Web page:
Over the last seven years, I’ve been inspired and seen how others were. With so many stories circling in my head, I keep returning to my 1st time visiting Asia, where I travelled to four major cities in 7 days to see potential building locations and meet the local teams.
1st Stop — Hong Kong, China
Hong Kong was mind-bending. I was amazed by the tall, narrow buildings, pastel-painted facades and densely packed streets. All this was juxtaposed with a ‘rustic’ local feel at ground level and warm tropical weather. I can safely say that my first impressions of the city were inspirational. Weirdly, It all started with a familiar feeling. Generally, when I’m travelling alone and in transit predominantly by taxi, I observe my immediate surroundings and imagine what it would be like to drive around independently. How comfortable would it be? Could I navigate the signage? What is the horn etiquette, etc.? As I passed through security in the airport and jumped in a local taxi (btw, the passenger door opens automatically), I noticed the driver was on the right side! Yes, the ‘right’ side. To my relief, I was ready with the Google Translate app, which I didn’t need as the driver spoke decent English. Then, once we got through the airport exit congestion, I noticed something quite strange; all the road signage looked 95% like the signage in England with the addition of Chinese characters. I was aware of the history of HK as a British territory. However, seeing the infrastructure I was familiar with in such a faraway land made me even more excited to be there. When I arrived at the hotel, I discovered the power sockets were the same as in the UK. No pesky adapter is required!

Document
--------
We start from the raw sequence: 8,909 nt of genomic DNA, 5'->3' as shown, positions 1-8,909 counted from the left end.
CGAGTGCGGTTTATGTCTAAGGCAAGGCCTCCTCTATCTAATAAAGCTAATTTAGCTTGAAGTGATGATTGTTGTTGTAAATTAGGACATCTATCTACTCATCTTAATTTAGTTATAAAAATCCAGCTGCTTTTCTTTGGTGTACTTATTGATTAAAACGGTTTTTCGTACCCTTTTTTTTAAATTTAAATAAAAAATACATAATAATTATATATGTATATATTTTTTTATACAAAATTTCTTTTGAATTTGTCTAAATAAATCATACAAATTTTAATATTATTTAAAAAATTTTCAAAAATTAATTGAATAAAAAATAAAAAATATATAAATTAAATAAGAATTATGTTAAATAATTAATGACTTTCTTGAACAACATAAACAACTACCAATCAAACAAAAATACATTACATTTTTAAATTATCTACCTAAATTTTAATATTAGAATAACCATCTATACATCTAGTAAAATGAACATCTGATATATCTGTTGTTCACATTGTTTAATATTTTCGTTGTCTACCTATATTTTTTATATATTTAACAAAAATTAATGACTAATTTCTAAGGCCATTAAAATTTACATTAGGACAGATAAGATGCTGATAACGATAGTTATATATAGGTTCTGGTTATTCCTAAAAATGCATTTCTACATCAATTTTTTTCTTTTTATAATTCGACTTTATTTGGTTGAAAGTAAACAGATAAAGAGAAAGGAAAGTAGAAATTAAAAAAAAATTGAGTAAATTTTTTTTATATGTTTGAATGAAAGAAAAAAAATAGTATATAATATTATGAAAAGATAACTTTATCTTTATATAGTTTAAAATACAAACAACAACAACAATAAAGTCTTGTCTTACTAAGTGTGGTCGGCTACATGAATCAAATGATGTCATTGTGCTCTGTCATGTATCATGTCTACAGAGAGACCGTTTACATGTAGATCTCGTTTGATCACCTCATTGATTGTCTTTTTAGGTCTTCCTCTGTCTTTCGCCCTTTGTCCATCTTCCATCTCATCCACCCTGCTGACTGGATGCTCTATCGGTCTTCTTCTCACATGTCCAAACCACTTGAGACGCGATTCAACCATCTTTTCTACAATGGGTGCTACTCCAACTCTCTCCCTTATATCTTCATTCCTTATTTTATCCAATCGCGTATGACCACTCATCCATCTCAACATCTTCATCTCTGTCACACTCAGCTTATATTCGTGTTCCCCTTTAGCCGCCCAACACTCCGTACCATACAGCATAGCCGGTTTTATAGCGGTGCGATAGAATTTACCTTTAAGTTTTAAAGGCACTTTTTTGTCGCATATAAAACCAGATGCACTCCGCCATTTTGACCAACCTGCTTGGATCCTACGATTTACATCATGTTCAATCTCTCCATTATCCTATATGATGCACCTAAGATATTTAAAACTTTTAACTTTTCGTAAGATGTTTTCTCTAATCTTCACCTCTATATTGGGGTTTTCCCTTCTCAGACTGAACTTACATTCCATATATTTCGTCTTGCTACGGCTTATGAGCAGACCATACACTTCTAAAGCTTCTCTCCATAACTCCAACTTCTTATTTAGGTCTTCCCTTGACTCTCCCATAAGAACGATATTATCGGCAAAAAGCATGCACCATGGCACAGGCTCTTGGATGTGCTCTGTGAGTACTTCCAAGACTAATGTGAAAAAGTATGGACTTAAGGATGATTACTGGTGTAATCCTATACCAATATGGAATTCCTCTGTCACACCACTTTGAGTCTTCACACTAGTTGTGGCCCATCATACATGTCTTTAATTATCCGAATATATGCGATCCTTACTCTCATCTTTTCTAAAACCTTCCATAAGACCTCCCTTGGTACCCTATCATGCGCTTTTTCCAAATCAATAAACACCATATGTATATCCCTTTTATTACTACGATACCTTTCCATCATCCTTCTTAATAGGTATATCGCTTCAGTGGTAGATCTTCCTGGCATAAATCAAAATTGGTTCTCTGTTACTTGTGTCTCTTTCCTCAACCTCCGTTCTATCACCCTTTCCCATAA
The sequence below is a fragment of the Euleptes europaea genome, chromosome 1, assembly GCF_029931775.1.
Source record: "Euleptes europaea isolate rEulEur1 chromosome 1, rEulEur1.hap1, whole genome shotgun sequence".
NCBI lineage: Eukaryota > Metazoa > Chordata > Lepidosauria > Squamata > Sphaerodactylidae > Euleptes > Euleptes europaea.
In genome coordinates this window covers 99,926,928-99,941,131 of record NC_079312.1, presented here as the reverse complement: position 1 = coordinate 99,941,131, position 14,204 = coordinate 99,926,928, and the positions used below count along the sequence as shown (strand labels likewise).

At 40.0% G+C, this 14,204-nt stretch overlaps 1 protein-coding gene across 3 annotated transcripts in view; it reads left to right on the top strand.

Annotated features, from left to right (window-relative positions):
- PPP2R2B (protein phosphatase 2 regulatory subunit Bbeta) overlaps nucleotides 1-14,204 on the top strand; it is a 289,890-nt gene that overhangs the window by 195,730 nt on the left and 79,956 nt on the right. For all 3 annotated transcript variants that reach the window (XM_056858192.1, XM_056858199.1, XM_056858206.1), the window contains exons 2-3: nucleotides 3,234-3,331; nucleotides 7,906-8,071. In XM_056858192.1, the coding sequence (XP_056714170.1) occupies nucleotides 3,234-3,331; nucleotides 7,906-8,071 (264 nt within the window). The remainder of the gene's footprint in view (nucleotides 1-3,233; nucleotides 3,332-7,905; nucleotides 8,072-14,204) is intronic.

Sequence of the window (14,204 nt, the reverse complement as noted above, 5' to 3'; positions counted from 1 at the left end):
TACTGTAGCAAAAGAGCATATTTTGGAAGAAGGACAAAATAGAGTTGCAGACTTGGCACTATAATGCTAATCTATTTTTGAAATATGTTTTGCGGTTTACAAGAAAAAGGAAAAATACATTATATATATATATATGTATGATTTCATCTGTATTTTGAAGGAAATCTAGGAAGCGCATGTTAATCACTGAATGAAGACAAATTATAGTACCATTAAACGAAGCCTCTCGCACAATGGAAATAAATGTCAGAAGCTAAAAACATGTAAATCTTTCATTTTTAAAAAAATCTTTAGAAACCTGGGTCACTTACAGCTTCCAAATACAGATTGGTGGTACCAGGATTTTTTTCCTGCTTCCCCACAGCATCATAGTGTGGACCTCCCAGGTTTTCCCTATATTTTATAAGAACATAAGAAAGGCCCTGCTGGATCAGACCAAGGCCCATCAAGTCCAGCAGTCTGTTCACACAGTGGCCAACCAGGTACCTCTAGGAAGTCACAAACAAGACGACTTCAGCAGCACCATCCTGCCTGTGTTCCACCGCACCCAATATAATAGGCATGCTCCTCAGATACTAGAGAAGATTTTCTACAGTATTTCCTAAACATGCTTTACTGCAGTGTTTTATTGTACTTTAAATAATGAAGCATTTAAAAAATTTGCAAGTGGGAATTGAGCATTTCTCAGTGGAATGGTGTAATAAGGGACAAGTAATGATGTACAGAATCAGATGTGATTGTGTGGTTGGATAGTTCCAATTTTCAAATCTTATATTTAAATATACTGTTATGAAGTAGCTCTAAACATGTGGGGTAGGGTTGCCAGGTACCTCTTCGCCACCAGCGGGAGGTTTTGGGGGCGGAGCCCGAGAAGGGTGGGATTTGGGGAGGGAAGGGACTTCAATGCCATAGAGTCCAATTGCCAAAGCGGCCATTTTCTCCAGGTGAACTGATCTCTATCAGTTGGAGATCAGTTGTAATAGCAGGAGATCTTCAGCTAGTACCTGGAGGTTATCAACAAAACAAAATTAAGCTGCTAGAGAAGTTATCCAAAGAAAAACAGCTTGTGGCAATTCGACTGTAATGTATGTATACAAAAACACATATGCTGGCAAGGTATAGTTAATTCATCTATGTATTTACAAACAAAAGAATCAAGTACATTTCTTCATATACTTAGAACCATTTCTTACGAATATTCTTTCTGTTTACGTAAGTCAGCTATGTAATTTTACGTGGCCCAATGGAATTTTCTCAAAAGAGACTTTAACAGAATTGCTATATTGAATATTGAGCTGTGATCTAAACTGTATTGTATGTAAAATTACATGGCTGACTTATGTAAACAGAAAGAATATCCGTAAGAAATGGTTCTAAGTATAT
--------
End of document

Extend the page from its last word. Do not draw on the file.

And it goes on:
Over the next year, I would visit many more times where we launched 2 locations (approx 100,000 sqft of prime real estate). I worked with a local design firm led by Nelson Chow for the first location in Causeway Bay. This collaboration was a vital part of the Asia Creative Direction strategy. To find talented designers and artists to give the spaces a local and authentic feel. The highlight for me was the incredible time learning about HK via artists and the community teams excited to bring WeWork to their city.
Next Stop — Shanghai, China
While Hong Kong Island felt familiar in many ways, mainland China was a different ball game altogether. In some ways, HK was like a movie set in the future. Shanghai, on the other hand, felt a lot more ‘local’. The first thing you notice when you arrive is the sheer number of people everywhere, traffic, grey skies due to the air pollution, loads of local street stalls, silent electric scooters and a lot of hustle & bustle. One thing that stood out to me initially was the amount of high-end retail. I’ve never seen so many Gucci & Prada stores in my life.
The purpose of this short trip was to visit an empty former Opium factory nestled among several residential properties and known by the street name Weihai Lu. This flagship project would be my primary focus for the remainder of 2016 whilst juggling projects in 3 other major cities. I was lucky to work alongside Linehouse, a Shanghai-based design firm that led the concept and detail design with me as the Creative Director.
We had several ups and many downs on this one. However, through perseverance, passion and commitment, we delivered a flexible workspace that inspired many investors, competitors and, more importantly, the local community. Check out some of the press reports here: [Forbes, Dezeen, Archdaily]
The highlight for me was watching the ‘Terrazzo master,’ who oversaw the installation of the inspiring flooring design, which nearly delayed the project opening as he and his team painstakingly worked to sand, seal, and polish the Terrazzo—complete commitment and skill.
Down Under for the First Time — Sydney, Australia
Having spent the previous few days in what felt like a new world. I arrived in Sydney, and my first thought was that this is like England with nicer weather. [I know this is probably an oversimplified generalisation]